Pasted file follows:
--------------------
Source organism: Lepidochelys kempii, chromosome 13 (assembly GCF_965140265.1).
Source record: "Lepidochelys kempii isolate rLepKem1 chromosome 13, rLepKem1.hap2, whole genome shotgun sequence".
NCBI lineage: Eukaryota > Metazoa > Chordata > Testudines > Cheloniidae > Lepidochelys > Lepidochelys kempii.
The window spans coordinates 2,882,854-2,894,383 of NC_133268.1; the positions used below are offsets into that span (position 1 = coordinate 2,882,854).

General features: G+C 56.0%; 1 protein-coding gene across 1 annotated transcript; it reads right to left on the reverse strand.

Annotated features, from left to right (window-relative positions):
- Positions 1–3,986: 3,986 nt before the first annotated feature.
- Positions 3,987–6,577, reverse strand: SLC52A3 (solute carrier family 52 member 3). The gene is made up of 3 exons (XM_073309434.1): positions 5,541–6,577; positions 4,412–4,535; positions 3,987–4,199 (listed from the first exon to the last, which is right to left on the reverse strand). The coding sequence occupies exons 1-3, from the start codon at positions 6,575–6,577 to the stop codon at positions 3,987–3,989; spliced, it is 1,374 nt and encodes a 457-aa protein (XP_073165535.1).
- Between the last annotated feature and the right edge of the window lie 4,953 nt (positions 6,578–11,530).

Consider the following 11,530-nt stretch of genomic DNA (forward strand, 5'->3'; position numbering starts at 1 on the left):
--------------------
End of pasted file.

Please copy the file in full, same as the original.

Source organism: Lepidochelys kempii, chromosome 13 (assembly GCF_965140265.1).
Source record: "Lepidochelys kempii isolate rLepKem1 chromosome 13, rLepKem1.hap2, whole genome shotgun sequence".
NCBI lineage: Eukaryota > Metazoa > Chordata > Testudines > Cheloniidae > Lepidochelys > Lepidochelys kempii.
The window spans coordinates 2,882,854-2,894,383 of NC_133268.1; the positions used below are offsets into that span (position 1 = coordinate 2,882,854).

General features: G+C 56.0%; 1 protein-coding gene across 1 annotated transcript; it reads right to left on the reverse strand.

Annotated features, from left to right (window-relative positions):
- Positions 1–3,986: 3,986 nt before the first annotated feature.
- Positions 3,987–6,577, reverse strand: SLC52A3 (solute carrier family 52 member 3). The gene is made up of 3 exons (XM_073309434.1): positions 5,541–6,577; positions 4,412–4,535; positions 3,987–4,199 (listed from the first exon to the last, which is right to left on the reverse strand). The coding sequence occupies exons 1-3, from the start codon at positions 6,575–6,577 to the stop codon at positions 3,987–3,989; spliced, it is 1,374 nt and encodes a 457-aa protein (XP_073165535.1).
- Between the last annotated feature and the right edge of the window lie 4,953 nt (positions 6,578–11,530).

Consider the following 11,530-nt stretch of genomic DNA (forward strand, 5'->3'; position numbering starts at 1 on the left):